Bene' lectures share eclectic faculty knowledge
This spring, the
Kellogg School presented three more special opportunities
for others to learn from the teaching and research of its
top professors. Nota Bene, a 2004 innovation introduced by
Kellogg, is a forum to share knowledge with the school's second-year
MBA students as they approach graduation. The presentations
are designed to be both thought-provoking and practical, offering
students real-world insights they will soon be able to implement
in the work force. The lectures are especially valuable to
second-year students who did not have the chance to learn
from these professors in the classroom.
Recent Nota Bene
lectures were given by Steven Rogers, the Gordon and Llura
Gund Family Professor of Entrepreneurship and director of
the Levy Institute for Entrepreneurial Practice at Kellogg;
Victoria Medvec, the Adeline Barry Davee Professor of Management
and Organizations and director of the Kellogg Center for Executive
Women; and Hayagreeva Rao, the Richard L. Thomas Distinguished
Professor of Leadership and Organizational Change.
introduced his area of expertise, entrepreneurship, to an
audience of some 400 Kellogg Class of 2005 students, their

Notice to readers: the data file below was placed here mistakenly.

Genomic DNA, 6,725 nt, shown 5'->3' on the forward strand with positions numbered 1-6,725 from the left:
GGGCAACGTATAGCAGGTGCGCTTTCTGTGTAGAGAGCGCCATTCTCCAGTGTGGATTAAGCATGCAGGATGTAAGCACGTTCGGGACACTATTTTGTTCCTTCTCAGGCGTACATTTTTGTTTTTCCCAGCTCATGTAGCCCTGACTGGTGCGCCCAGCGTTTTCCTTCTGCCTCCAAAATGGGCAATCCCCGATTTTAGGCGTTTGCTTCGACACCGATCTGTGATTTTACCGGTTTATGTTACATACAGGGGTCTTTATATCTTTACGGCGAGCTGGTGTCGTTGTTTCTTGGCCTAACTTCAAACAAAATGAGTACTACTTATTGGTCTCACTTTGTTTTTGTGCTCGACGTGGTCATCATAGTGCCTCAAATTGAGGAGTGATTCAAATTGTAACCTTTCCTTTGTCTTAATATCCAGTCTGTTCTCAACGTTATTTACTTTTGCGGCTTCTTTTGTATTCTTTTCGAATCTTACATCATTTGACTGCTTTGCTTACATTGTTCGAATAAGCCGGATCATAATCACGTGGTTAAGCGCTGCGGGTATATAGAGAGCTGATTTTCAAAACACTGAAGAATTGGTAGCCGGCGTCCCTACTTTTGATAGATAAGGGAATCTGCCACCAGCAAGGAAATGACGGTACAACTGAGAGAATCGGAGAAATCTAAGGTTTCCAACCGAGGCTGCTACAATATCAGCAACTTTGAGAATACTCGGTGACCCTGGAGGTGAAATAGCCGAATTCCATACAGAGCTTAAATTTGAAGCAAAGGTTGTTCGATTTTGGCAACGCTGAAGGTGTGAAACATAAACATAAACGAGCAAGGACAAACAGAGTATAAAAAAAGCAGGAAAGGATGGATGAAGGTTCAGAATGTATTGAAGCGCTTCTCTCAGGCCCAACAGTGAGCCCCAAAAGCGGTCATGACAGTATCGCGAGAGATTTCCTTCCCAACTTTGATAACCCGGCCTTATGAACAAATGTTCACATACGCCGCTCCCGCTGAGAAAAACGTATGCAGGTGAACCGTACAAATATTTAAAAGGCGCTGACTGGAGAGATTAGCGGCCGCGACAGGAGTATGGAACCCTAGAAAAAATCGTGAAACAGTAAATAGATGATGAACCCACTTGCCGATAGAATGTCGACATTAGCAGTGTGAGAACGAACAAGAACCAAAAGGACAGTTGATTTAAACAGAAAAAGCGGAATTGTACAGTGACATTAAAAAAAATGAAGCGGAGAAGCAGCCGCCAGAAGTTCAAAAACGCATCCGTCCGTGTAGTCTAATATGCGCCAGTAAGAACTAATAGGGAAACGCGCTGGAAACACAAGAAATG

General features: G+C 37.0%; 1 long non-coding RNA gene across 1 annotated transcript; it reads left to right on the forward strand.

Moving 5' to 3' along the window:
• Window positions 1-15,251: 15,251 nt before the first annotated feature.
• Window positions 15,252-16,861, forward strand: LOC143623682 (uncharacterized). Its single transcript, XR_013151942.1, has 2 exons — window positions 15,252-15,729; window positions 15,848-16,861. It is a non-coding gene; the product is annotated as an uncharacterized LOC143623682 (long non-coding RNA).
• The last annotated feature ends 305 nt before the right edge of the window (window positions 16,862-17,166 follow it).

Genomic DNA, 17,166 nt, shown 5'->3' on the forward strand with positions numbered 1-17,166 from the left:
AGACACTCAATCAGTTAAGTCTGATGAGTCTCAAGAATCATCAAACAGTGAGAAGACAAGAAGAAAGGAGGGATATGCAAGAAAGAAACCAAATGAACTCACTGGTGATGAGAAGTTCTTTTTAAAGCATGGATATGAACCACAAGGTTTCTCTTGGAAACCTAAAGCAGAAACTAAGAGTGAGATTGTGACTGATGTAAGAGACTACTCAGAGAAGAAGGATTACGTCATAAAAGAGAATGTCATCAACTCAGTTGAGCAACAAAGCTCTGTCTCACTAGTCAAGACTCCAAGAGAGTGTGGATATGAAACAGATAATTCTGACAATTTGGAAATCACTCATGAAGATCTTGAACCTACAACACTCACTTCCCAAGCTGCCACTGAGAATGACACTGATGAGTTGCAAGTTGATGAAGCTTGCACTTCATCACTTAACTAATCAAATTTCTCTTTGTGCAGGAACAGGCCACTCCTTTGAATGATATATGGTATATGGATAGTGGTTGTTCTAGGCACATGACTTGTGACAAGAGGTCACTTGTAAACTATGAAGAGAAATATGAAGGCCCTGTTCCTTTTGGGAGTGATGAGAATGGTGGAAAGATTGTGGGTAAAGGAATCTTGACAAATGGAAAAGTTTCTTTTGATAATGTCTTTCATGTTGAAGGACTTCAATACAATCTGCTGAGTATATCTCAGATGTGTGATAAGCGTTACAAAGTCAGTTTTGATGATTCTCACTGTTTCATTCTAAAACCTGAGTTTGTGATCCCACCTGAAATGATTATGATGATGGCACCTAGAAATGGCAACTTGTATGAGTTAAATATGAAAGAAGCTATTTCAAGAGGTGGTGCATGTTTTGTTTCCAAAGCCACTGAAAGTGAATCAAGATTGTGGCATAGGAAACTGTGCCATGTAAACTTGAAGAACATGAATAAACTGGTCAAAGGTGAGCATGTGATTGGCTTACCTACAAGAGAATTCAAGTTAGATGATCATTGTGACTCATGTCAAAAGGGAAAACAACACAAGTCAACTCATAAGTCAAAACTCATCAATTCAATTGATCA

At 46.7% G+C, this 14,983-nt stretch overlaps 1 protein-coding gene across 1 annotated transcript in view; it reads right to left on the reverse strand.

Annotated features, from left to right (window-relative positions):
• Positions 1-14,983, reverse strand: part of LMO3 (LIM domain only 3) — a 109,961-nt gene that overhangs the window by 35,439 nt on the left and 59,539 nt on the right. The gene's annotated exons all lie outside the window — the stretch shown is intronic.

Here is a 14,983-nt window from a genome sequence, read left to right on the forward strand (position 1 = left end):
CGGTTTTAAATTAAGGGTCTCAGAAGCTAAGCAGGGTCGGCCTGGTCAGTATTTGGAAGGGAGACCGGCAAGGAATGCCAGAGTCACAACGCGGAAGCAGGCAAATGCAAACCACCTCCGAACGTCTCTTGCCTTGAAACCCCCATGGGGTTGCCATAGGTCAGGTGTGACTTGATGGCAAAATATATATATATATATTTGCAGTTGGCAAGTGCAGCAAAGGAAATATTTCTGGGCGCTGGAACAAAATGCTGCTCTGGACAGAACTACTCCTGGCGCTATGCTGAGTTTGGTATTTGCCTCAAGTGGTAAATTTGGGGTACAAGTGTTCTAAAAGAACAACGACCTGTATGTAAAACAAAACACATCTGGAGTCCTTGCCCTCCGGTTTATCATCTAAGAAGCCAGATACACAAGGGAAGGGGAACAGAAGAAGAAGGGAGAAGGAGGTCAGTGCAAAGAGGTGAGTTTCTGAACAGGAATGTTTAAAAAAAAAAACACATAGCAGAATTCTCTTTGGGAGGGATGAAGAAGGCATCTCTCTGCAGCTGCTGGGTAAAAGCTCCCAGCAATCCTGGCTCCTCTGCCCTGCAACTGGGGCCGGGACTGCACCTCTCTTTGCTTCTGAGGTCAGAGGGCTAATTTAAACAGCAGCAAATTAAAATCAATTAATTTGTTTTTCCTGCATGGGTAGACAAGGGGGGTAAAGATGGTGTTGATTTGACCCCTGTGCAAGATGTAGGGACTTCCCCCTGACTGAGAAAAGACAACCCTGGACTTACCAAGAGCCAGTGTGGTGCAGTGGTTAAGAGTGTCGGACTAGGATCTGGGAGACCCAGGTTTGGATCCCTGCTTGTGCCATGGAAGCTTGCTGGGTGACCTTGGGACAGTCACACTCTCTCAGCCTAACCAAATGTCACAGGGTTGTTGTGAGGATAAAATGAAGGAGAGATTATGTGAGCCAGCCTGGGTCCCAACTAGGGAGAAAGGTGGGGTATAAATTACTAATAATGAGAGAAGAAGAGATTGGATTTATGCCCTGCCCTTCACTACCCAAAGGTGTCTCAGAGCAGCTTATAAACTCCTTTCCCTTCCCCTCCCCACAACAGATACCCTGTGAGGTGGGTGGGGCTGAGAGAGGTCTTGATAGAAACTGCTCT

families and friends during Graduation Week. The lecture employed
the Socratic method, a favorite of Rogers, and resulted in
an interactive group session that explored the nature of entrepreneurs
and how they achieve success.
delivered her Nota Bene presentation on the topic "10 Key
Strategies for Negotiations," one of her areas of research.
the importance of, among other things, laying the groundwork
for negotiations with good preparation that assesses one's
goals; setting an aggressive goal; improving one's BATNA ("Best
Alternative to Negotiated Agreement"); establishing a reservation
price and scoring system; negotiating at the "package level"
rather than issue by issue; and making the first offer while
leaving sufficient room to concede.
"Those who speak
first win" in negotiation, Medvec told the audience. "The
first offer creates an anchoring effect" that then serves
as the touchstone for others' estimates.
"Make the first
offer to define the 'fair' territory," she said.
presentation, "Interagency Coordination," illustrated the
challenges that occur when problems must be addressed across
multiple jurisdictions. He accented the importance of how
"design should accomplish cognitive and motivational repair,"
and he cited examples that included the misdiagnosis of the
West Nile Virus and events leading up to a "friendly fire"
incident in Iraq, to drive home the dangers of a variety of
logical fallacies, including circular reasoning. He also provided
some frameworks and processes that would have helped avoid